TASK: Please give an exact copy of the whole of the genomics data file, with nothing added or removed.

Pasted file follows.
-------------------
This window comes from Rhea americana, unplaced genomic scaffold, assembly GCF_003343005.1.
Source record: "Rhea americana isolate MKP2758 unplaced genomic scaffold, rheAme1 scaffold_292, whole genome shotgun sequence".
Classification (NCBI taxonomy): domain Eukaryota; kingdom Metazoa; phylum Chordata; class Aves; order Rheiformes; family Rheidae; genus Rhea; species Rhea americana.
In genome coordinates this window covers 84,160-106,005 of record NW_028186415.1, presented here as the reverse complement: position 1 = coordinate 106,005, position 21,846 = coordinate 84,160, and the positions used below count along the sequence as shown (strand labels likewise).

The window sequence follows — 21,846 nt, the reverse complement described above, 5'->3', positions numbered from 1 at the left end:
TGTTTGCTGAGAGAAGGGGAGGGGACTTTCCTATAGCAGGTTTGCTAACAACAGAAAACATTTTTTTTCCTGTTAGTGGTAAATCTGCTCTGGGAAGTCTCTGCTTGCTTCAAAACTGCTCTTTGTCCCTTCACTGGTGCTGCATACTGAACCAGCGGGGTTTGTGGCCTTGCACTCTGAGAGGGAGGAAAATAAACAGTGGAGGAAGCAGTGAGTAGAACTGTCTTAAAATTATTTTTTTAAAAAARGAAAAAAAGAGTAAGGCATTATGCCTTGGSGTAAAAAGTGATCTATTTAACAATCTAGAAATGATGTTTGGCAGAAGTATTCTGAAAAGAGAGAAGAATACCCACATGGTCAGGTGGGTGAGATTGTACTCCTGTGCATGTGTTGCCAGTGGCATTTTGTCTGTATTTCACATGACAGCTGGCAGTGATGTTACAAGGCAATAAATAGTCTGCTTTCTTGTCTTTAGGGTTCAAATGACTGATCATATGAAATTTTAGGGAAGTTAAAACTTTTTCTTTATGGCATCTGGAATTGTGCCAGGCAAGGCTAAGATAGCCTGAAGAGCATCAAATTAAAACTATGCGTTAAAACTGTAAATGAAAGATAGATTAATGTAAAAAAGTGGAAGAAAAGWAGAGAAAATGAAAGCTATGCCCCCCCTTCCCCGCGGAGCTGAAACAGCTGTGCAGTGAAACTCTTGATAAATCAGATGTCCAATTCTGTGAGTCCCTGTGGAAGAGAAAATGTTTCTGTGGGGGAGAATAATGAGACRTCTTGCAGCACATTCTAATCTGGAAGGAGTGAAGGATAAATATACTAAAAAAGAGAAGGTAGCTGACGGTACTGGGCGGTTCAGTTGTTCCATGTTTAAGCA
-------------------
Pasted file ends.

This window comes from Rhea americana, unplaced genomic scaffold, assembly GCF_003343005.1.
Source record: "Rhea americana isolate MKP2758 unplaced genomic scaffold, rheAme1 scaffold_292, whole genome shotgun sequence".
Classification (NCBI taxonomy): domain Eukaryota; kingdom Metazoa; phylum Chordata; class Aves; order Rheiformes; family Rheidae; genus Rhea; species Rhea americana.
In genome coordinates this window covers 84,160-106,005 of record NW_028186415.1, presented here as the reverse complement: position 1 = coordinate 106,005, position 21,846 = coordinate 84,160, and the positions used below count along the sequence as shown (strand labels likewise).

The window sequence follows — 21,846 nt, the reverse complement described above, 5'->3', positions numbered from 1 at the left end:
TGTTTGCTGAGAGAAGGGGAGGGGACTTTCCTATAGCAGGTTTGCTAACAACAGAAAACATTTTTTTTCCTGTTAGTGGTAAATCTGCTCTGGGAAGTCTCTGCTTGCTTCAAAACTGCTCTTTGTCCCTTCACTGGTGCTGCATACTGAACCAGCGGGGTTTGTGGCCTTGCACTCTGAGAGGGAGGAAAATAAACAGTGGAGGAAGCAGTGAGTAGAACTGTCTTAAAATTATTTTTTTAAAAAARGAAAAAAAGAGTAAGGCATTATGCCTTGGSGTAAAAAGTGATCTATTTAACAATCTAGAAATGATGTTTGGCAGAAGTATTCTGAAAAGAGAGAAGAATACCCACATGGTCAGGTGGGTGAGATTGTACTCCTGTGCATGTGTTGCCAGTGGCATTTTGTCTGTATTTCACATGACAGCTGGCAGTGATGTTACAAGGCAATAAATAGTCTGCTTTCTTGTCTTTAGGGTTCAAATGACTGATCATATGAAATTTTAGGGAAGTTAAAACTTTTTCTTTATGGCATCTGGAATTGTGCCAGGCAAGGCTAAGATAGCCTGAAGAGCATCAAATTAAAACTATGCGTTAAAACTGTAAATGAAAGATAGATTAATGTAAAAAAGTGGAAGAAAAGWAGAGAAAATGAAAGCTATGCCCCCCCTTCCCCGCGGAGCTGAAACAGCTGTGCAGTGAAACTCTTGATAAATCAGATGTCCAATTCTGTGAGTCCCTGTGGAAGAGAAAATGTTTCTGTGGGGGAGAATAATGAGACRTCTTGCAGCACATTCTAATCTGGAAGGAGTGAAGGATAAATATACTAAAAAAGAGAAGGTAGCTGACGGTACTGGGCGGTTCAGTTGTTCCATGTTTAAGCA